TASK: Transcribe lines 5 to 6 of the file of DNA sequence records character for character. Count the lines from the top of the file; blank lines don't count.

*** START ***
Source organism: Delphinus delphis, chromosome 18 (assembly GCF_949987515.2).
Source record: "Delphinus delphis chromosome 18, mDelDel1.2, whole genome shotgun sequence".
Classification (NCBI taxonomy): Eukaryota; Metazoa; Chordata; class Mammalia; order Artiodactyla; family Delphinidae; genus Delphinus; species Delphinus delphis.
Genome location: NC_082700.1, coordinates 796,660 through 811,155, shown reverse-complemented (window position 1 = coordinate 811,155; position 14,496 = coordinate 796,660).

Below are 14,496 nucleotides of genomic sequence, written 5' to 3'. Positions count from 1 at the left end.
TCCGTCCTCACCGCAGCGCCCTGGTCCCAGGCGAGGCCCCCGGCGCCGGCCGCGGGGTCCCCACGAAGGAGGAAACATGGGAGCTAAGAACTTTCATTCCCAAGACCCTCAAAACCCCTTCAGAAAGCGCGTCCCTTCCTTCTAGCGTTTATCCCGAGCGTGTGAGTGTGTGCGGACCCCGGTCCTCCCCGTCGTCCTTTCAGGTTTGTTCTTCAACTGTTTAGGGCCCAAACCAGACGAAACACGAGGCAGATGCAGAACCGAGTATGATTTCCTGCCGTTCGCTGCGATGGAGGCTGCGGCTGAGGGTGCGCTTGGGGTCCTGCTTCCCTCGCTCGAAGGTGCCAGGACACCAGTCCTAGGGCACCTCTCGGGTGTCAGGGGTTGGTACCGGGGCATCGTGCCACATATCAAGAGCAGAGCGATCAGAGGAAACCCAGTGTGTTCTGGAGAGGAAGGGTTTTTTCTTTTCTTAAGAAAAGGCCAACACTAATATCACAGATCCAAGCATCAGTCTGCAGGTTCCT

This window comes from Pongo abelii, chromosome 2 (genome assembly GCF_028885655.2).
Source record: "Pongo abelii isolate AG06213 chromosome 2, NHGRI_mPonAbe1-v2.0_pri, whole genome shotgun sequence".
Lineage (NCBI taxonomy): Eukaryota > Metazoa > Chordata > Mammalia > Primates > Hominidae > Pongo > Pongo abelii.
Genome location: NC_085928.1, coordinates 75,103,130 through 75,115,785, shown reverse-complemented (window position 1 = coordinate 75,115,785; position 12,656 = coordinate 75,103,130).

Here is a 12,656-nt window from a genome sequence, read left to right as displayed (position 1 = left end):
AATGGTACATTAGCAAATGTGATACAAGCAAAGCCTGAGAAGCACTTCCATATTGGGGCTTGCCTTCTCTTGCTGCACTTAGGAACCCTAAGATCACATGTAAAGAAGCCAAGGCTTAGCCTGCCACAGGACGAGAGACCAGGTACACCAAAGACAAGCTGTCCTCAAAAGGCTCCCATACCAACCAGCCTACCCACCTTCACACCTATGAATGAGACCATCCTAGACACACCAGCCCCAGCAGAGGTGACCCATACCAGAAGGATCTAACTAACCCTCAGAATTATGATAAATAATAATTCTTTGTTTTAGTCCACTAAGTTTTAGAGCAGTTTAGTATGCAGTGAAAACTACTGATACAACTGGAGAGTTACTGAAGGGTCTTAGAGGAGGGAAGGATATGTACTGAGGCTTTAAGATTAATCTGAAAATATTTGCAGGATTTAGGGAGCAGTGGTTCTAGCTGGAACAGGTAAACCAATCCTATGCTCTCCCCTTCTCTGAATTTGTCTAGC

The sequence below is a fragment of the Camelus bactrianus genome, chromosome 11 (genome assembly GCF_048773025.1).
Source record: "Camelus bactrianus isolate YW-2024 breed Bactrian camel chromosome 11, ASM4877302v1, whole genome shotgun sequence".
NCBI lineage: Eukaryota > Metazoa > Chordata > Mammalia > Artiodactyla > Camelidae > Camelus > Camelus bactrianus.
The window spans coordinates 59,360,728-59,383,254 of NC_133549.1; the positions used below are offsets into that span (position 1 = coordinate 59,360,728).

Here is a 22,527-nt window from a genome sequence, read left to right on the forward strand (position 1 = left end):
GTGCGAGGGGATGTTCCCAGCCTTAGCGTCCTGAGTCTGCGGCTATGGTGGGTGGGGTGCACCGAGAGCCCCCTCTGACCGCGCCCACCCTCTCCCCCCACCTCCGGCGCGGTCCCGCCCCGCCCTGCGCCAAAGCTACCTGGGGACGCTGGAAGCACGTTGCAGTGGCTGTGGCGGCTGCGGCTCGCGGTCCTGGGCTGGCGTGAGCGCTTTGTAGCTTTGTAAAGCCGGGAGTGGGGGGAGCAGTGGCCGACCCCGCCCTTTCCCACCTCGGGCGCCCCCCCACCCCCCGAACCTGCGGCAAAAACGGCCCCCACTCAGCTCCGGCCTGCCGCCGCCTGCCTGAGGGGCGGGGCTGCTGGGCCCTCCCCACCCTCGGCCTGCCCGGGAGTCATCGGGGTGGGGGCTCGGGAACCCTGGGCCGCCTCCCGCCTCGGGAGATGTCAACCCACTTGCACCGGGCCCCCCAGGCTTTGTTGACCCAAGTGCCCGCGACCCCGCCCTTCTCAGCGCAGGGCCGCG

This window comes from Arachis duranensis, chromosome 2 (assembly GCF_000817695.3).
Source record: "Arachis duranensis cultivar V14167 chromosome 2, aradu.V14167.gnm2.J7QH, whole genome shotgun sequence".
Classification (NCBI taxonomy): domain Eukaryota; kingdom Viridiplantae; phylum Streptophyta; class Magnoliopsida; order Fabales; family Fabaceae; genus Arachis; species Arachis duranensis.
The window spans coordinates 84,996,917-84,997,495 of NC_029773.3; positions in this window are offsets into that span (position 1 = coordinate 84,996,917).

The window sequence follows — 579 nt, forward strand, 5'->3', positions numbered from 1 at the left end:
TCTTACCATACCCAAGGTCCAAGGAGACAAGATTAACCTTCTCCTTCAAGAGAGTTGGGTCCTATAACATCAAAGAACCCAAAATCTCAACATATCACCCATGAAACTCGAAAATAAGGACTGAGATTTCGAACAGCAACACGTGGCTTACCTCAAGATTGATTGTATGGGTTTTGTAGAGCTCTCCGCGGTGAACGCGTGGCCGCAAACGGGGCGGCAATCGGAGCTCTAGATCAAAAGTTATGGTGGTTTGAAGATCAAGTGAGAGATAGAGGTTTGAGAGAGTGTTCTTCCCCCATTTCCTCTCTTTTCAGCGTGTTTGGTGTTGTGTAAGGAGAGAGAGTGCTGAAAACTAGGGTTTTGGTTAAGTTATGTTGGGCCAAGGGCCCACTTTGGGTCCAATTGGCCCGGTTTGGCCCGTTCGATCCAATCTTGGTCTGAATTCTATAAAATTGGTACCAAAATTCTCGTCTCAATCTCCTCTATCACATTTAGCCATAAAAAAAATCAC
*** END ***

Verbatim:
Below are 14,496 nucleotides of genomic sequence, written 5' to 3'. Positions count from 1 at the left end.
TCCGTCCTCACCGCAGCGCCCTGGTCCCAGGCGAGGCCCCCGGCGCCGGCCGCGGGGTCCCCACGAAGGAGGAAACATGGGAGCTAAGAACTTTCATTCCCAAGACCCTCAAAACCCCTTCAGAAAGCGCGTCCCTTCCTTCTAGCGTTTATCCCGAGCGTGTGAGTGTGTGCGGACCCCGGTCCTCCCCGTCGTCCTTTCAGGTTTGTTCTTCAACTGTTTAGGGCCCAAACCAGACGAAACACGAGGCAGATGCAGAACCGAGTATGATTTCCTGCCGTTCGCTGCGATGGAGGCTGCGGCTGAGGGTGCGCTTGGGGTCCTGCTTCCCTCGCTCGAAGGTGCCAGGACACCAGTCCTAGGGCACCTCTCGGGTGTCAGGGGTTGGTACCGGGGCATCGTGCCACATATCAAGAGCAGAGCGATCAGAGGAAACCCAGTGTGTTCTGGAGAGGAAGGGTTTTTTCTTTTCTTAAGAAAAGGCCAACACTAATATCACAGATCCAAGCATCAGTCTGCAGGTTCCT